Senate lawmakers convened for an early morning discussion Thursday of a half-dozen different proposals that have been submitted to amend the Arkansas Constitution.
Together, both houses of the Legislature are able to refer up to three constitutional amendments every biennial regular session.
The meeting Thursday, which began in the Old Supreme Court room at 7 a.m., was the beginning of the process for senators to whittle down a list of dozens of proposals that were filed ahead of a deadline to do so on Feb. 14. The panel consisted of members of the Senate State Agencies and Governmental Affairs Committee.
The following joint resolutions of the Senate were considered:
• Senate Joint Resolution 1 -- To reduce the number of days that the General Assembly is in session; and to repeal the fiscal session that occurs every other year.
• SJR2 -- Providing that the state shall never be made a defendant in any of her courts unless otherwise provided by law. The Legislature now cannot change that in the state's sovereign immunity.
• SJR6 -- Providing that future ballot initiatives not refer to one or more counties or cities by name if the intent is to grant those counties or cities special powers, privileges, opportunities or benefits.
• SJR7-- Providing for annual regular sessions of the General Assembly; and authorizing the General Assembly to convene itself in special session.
• SJR8 -- Permitting limits on awards of punitive and non-economic damages.
• SJR9 -- To revise the process for submitting initiatives, referendums and constitutional amendments to the voters for approval.
Two of the offerings proposed contradictory changes to the constitution. SJR1, by Senate President Pro Tempore Jim Hendren, R-Sulphur Springs, would bring an end to the biennial fiscal session and have the Legislature meet only every two years. SJR7, by Sen. Trent Garner, R-El Dorado, also would end the fiscal session, but replace it with shorter annual sessions.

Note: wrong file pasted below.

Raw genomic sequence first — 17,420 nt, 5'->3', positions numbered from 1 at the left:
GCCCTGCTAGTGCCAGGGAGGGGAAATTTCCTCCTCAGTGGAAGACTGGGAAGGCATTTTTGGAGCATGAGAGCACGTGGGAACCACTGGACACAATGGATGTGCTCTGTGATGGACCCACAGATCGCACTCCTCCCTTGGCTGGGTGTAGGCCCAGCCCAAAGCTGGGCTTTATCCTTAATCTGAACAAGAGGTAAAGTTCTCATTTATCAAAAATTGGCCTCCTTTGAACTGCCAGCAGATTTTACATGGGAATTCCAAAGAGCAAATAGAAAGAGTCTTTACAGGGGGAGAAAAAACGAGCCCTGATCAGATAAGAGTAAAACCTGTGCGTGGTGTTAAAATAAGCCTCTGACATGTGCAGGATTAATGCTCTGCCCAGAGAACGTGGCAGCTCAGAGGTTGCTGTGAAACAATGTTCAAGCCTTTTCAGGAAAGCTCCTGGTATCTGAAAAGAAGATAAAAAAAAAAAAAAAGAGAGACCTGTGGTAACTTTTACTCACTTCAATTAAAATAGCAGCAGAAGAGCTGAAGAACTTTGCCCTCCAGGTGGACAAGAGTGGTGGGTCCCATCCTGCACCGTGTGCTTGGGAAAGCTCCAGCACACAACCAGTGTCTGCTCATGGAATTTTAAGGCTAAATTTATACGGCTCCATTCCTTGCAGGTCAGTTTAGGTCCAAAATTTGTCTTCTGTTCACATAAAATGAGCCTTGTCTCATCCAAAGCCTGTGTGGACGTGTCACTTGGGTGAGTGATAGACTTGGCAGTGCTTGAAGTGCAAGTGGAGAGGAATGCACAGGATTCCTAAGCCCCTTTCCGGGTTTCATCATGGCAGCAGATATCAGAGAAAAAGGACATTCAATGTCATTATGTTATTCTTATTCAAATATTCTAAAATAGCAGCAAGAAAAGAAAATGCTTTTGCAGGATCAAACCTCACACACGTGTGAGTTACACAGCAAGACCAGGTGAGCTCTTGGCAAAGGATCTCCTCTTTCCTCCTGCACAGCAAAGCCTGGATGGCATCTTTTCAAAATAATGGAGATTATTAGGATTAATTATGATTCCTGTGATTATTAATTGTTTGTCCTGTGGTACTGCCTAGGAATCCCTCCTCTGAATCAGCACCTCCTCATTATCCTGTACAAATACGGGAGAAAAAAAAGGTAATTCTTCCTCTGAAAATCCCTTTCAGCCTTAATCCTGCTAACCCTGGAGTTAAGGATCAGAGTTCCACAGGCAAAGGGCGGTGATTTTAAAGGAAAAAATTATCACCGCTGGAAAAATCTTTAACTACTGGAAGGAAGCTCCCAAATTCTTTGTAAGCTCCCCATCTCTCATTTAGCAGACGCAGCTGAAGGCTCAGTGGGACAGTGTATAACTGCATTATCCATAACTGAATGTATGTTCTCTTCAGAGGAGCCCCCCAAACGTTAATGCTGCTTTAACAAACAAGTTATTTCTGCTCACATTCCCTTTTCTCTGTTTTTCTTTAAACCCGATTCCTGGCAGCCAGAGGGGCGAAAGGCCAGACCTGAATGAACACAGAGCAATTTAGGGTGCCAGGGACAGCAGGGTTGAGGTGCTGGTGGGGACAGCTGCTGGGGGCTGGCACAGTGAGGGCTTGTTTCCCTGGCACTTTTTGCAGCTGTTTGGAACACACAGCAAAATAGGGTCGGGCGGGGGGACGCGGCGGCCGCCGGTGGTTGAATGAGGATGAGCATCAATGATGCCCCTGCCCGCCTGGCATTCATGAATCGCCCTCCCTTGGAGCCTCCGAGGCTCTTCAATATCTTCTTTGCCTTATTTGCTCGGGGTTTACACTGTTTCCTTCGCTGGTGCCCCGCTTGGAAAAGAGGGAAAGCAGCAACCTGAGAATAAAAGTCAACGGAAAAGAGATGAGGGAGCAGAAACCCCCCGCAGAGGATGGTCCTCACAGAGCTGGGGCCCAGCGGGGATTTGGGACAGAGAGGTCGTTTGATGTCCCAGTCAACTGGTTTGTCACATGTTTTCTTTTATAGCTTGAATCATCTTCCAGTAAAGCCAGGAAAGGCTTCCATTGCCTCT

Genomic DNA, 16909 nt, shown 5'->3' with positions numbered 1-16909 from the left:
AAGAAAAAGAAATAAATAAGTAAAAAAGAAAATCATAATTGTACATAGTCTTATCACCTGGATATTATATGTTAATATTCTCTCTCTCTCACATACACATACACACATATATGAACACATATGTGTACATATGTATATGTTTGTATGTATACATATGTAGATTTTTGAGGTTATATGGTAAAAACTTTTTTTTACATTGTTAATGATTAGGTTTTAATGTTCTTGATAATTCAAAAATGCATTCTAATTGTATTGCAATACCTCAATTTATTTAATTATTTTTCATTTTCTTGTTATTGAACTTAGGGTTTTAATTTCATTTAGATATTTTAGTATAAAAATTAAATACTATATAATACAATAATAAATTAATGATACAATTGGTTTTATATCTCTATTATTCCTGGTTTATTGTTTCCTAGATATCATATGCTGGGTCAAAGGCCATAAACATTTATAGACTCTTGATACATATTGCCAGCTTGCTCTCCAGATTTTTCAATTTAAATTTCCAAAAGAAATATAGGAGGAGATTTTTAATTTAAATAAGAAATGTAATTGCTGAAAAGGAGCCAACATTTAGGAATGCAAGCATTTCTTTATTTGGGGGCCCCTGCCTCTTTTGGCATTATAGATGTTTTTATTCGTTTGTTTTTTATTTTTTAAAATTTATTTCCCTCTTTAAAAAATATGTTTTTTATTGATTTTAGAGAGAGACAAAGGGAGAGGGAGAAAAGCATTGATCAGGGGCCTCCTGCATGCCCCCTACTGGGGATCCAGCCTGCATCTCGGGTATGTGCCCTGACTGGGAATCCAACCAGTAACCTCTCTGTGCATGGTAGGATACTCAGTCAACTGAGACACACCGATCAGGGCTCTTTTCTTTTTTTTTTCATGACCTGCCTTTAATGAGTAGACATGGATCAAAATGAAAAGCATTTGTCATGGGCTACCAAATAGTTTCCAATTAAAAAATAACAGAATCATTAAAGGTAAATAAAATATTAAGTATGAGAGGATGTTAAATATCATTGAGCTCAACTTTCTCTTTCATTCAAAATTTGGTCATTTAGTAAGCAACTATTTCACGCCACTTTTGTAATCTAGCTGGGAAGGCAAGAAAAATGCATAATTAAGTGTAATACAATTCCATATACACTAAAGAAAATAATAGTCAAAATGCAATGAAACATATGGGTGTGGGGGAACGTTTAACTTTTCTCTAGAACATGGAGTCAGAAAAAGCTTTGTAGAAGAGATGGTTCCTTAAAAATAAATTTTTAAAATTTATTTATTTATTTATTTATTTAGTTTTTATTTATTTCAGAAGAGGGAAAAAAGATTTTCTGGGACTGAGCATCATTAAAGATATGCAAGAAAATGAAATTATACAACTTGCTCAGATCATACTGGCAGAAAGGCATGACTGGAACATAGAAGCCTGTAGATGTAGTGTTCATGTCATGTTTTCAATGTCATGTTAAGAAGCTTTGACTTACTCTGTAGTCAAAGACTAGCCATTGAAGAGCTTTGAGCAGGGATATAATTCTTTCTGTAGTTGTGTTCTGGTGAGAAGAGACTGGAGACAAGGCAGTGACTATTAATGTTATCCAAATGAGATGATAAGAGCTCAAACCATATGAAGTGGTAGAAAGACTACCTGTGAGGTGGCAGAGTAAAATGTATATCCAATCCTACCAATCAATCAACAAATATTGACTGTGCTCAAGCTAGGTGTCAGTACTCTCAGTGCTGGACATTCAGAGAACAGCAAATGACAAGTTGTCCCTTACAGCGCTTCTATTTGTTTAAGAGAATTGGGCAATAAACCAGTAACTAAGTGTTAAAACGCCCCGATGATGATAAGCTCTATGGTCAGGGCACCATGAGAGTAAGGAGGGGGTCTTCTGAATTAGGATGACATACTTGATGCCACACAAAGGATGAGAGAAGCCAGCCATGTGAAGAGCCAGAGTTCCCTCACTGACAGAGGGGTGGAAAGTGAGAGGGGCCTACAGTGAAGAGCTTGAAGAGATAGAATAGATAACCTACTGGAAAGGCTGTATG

Garner joked that the resolutions were the "exact opposite" of each other, though both senators said they found inefficiencies in the fiscal session. The first fiscal session was held in 2010.
Other measures, SJR6 and SJR9, both dealt with the initiative and constitutional amendment process through popular petition.
Sen. Breanne Davis, R-Russellville, proposed SJR6 after voters passed Amendment 100 last year, which authorized four casinos, including the building of one in Pope County. That aspect has drawn local opposition. Her amendment would bar future amendments from singling out counties for such purposes.
Similar language exists in SJR9 by Sen. Mark Johnson, R-Little Rock, though the measure also would limit the time period for the solicitation of signatures for petitions, and increase the threshold for approving a constitutional amendment from a simple majority to 60 percent of the vote.
Davis said afterward that she intended to move forward with her resolution as is.
Johnson told the committee members that he would be "happy to pull together other amendments" in an effort to overhaul the process for amending the constitution.
No votes were taken Thursday by the committee, which will have to meet again to consider more amendments that have been proposed.
A Section on 02/22/2019